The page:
In an experiment there are two main types of variables, the independent and dependent. The independent variable is the variable that is causation. The IV is manipulated to see the effect. The dependent variable is the effect of the IV (Lecture, 1/24/00).

Janet’s second idea is an experiment trying to prove cause and effect. The cause is the Intro to Psychology students’ mood and having to read passages about a funeral or birthday party. The effect is their facial expression being taped as they’re reading the passages. The facial expression is being scored on the same scale as in the correlational design.

The independent variable is the mood of the Intro to Psychology students being measured according to their facial expression as they’re reading the different passages. The dependent variable is their facial expression being taped and scored on a scale of 1-5.

There is uniformity, in the fact that the participants are given either of two conditions. The control is that the experimenter exposes the participants to the conditions, and the equal treatment of the participants. Whether or not there is random assignment, I don’t know, it wasn’t disclosed. If there isn’t, this could impact the validity of this experiment and others if not used.

2.Supposing Janet carries out her first study, which is a correlational design, Janet would find a positive correlation or relationship between facial expression and mood. First, Janet observes facial expression and rates it on a scale of 1-5, 1 being negative and 5 being a positive facial expression. Second, Janet gives a questionnaire to the participants rating their mood on a scale of 1-10, 1 being negative and 10 being positive. If X is facial expression, and Y is mood, there would be a positive correlation, because as X rises in value, Y rises in value also, which equals a positive correlation. In other words, facial expressions to be scored a 1, we would expect the mood to be low or 1 also. As facial expressions scores rise, indicating positive expression, mood scores would rise also, indicating a positive mood.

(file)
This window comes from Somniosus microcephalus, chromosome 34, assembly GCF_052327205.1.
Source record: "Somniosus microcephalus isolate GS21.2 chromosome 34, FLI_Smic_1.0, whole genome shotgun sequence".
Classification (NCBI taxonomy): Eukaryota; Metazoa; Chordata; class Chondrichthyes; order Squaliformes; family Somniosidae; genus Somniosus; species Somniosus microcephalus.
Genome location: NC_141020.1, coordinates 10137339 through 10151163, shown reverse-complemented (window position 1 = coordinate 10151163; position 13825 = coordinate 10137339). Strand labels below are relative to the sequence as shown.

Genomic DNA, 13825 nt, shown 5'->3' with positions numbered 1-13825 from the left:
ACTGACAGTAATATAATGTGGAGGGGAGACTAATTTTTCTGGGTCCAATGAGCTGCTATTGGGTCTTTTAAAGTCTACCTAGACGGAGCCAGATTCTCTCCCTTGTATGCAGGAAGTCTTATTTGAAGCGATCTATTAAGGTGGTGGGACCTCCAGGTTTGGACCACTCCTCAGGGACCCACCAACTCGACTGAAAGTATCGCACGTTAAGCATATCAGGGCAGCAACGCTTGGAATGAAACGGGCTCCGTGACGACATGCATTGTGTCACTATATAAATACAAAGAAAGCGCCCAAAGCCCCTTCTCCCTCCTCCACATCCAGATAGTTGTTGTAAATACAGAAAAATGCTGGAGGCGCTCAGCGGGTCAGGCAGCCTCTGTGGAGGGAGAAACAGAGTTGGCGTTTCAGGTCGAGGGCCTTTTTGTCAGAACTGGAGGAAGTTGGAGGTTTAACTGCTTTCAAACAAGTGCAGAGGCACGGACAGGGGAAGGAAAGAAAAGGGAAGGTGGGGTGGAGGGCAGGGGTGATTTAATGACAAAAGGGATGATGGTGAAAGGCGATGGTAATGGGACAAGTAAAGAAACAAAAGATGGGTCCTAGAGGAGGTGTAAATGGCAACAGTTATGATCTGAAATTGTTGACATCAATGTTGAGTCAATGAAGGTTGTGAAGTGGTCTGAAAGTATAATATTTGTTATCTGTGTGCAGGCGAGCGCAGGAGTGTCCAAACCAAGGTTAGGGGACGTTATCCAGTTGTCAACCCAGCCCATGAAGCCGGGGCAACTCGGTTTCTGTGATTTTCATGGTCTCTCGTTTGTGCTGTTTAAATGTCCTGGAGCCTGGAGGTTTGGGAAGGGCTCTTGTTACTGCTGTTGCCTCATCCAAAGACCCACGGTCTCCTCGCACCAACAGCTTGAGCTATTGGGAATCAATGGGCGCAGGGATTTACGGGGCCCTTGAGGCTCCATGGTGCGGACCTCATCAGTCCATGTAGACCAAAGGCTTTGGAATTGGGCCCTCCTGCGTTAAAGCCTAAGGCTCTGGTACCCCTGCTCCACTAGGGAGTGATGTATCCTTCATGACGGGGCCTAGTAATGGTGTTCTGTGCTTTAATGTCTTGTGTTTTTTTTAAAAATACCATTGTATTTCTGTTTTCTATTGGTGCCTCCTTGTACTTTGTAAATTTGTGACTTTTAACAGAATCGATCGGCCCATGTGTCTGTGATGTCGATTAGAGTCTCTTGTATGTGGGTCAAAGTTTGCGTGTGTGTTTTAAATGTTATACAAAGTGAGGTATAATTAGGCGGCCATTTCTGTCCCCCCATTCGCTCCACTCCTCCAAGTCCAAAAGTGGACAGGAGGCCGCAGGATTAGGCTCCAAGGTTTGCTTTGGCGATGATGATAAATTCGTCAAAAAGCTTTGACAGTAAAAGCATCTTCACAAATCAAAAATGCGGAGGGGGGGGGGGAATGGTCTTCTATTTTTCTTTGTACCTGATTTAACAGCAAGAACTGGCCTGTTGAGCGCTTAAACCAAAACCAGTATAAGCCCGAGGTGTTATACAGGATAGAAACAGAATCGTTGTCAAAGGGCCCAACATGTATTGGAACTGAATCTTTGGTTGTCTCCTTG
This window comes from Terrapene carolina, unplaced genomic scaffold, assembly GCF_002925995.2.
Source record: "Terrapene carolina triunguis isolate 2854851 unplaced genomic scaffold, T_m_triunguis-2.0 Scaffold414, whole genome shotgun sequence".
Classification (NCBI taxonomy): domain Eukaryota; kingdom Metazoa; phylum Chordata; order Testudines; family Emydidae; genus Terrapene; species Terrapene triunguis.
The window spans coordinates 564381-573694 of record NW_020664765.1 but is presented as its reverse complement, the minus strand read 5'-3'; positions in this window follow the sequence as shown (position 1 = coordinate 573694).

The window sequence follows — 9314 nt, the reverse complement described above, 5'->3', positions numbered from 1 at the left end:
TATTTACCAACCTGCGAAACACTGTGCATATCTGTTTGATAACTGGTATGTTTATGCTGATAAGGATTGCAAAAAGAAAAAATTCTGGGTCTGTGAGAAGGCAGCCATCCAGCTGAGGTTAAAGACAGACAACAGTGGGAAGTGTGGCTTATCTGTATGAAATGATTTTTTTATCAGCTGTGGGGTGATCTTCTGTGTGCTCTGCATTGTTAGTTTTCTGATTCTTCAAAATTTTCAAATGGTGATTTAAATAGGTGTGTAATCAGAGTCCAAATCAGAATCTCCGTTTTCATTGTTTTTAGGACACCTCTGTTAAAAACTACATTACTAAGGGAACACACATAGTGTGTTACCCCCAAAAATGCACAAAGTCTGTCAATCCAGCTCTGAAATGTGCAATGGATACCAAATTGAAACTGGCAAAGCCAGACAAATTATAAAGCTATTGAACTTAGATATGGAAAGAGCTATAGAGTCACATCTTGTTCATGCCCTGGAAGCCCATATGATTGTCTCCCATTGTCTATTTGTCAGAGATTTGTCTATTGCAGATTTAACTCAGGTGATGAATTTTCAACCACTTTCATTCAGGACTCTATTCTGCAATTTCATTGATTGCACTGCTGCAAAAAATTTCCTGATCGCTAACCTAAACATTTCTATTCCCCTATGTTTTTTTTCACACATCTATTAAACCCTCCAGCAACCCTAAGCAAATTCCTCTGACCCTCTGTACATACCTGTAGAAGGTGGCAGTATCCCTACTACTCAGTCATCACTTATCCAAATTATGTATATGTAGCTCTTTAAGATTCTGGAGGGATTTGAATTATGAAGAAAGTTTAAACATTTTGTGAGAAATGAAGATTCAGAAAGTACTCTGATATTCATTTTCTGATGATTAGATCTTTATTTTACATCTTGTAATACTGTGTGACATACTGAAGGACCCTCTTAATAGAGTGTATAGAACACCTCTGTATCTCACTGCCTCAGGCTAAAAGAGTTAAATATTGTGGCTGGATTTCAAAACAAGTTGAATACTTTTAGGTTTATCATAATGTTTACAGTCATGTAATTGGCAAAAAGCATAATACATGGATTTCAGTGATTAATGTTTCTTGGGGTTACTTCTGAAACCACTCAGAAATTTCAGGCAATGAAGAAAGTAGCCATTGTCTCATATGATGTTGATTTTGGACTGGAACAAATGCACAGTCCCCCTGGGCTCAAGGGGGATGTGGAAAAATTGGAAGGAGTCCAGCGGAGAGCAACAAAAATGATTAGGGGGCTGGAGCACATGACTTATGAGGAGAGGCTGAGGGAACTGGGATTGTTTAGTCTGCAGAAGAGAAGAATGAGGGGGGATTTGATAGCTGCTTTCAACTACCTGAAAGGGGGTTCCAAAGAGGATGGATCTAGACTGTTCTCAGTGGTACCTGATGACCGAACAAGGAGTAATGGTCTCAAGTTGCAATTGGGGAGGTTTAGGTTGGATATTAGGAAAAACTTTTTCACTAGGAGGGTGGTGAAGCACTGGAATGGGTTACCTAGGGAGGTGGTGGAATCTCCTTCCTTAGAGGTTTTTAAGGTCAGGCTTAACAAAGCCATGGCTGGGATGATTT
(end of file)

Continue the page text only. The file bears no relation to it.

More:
There is no way Janet can conclude that mood causes facial expression. In correlational designs, there is no causation, because we don’t know if X causes Y, Y causes X, or if a third variable causes both X and Y.

An alternative explanation for the relationship with facial expression and mood is that a third variable that wasn’t measured formed the relationship. The third variable could have been that people just received a good deal at the mall or school cafeteria making their mood and facial expression positive. The people that had a negative mood and facial expression didn’t receive a good deal, at the school or mall.

3. An independent variable, in my own words, is the character of interest in an experiment that is going to be manipulated to show an effect on the dependent variable. The independent variable is the cause in cause and effect of an experiment (Lecture, 1/24/00).

The independent variable in Janet’s second study is the Intro to Psychology students. Janet plans on manipulating the student’s mood by giving half the students one passage to read and the other half, another passage. Half of the students will get a passage about a funeral, and the other half will get a passage about a birthday party to read.

A different way Janet could manipulate the independent variable would be to create a control group that got no passages to read. This would give a basis to measure everything on. This would also help in eliminating extraneous variables.